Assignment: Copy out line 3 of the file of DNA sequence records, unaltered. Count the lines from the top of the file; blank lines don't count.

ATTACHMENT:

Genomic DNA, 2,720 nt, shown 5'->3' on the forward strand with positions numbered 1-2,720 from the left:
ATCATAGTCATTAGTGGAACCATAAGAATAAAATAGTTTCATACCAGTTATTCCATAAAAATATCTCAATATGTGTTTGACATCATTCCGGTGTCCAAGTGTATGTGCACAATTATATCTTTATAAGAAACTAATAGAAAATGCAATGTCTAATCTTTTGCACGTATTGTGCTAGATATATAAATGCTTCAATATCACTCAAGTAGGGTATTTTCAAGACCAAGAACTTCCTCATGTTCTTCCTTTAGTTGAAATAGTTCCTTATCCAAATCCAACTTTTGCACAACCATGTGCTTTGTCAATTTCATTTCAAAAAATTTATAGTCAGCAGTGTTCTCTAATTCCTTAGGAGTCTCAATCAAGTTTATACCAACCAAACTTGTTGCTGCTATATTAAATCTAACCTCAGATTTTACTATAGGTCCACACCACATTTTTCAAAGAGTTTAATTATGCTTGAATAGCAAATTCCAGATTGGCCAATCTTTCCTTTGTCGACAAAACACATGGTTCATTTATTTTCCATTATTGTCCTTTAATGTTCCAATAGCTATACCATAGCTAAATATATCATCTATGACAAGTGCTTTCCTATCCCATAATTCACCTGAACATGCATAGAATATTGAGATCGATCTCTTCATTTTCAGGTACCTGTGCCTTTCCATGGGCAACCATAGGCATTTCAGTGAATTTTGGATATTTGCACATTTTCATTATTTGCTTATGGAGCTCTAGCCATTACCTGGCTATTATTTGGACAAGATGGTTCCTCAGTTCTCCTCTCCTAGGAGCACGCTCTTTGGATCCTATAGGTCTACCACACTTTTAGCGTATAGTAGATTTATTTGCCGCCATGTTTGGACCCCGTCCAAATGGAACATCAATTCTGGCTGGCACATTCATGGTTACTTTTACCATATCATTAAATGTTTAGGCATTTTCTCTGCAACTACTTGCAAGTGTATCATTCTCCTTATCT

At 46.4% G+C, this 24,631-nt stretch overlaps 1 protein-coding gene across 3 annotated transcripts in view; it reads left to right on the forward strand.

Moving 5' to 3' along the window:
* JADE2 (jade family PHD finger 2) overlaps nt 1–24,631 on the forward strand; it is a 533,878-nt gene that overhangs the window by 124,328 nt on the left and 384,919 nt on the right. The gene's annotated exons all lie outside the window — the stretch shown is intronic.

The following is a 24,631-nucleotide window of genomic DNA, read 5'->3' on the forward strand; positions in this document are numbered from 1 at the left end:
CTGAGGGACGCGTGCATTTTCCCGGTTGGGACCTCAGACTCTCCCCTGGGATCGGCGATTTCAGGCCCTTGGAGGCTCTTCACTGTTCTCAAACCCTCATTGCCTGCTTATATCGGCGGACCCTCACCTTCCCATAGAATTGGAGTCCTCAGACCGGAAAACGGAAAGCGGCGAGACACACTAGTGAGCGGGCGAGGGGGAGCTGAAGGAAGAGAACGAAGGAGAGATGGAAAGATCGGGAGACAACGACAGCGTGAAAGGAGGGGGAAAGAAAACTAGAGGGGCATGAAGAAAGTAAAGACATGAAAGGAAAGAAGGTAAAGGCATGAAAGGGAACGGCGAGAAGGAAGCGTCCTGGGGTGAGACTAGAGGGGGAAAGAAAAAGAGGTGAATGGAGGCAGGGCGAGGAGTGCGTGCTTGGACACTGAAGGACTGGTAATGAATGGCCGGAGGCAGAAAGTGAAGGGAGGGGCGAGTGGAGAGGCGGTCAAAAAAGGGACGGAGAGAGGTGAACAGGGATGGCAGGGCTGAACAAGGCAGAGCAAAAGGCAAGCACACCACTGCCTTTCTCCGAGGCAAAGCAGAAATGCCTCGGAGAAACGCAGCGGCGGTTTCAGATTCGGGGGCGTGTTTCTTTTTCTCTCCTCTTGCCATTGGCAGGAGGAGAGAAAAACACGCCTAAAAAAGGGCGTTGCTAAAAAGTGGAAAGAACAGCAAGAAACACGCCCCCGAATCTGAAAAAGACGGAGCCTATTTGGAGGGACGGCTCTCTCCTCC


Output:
At 46.4% G+C, this 24,631-nt stretch overlaps 1 protein-coding gene across 3 annotated transcripts in view; it reads left to right on the forward strand.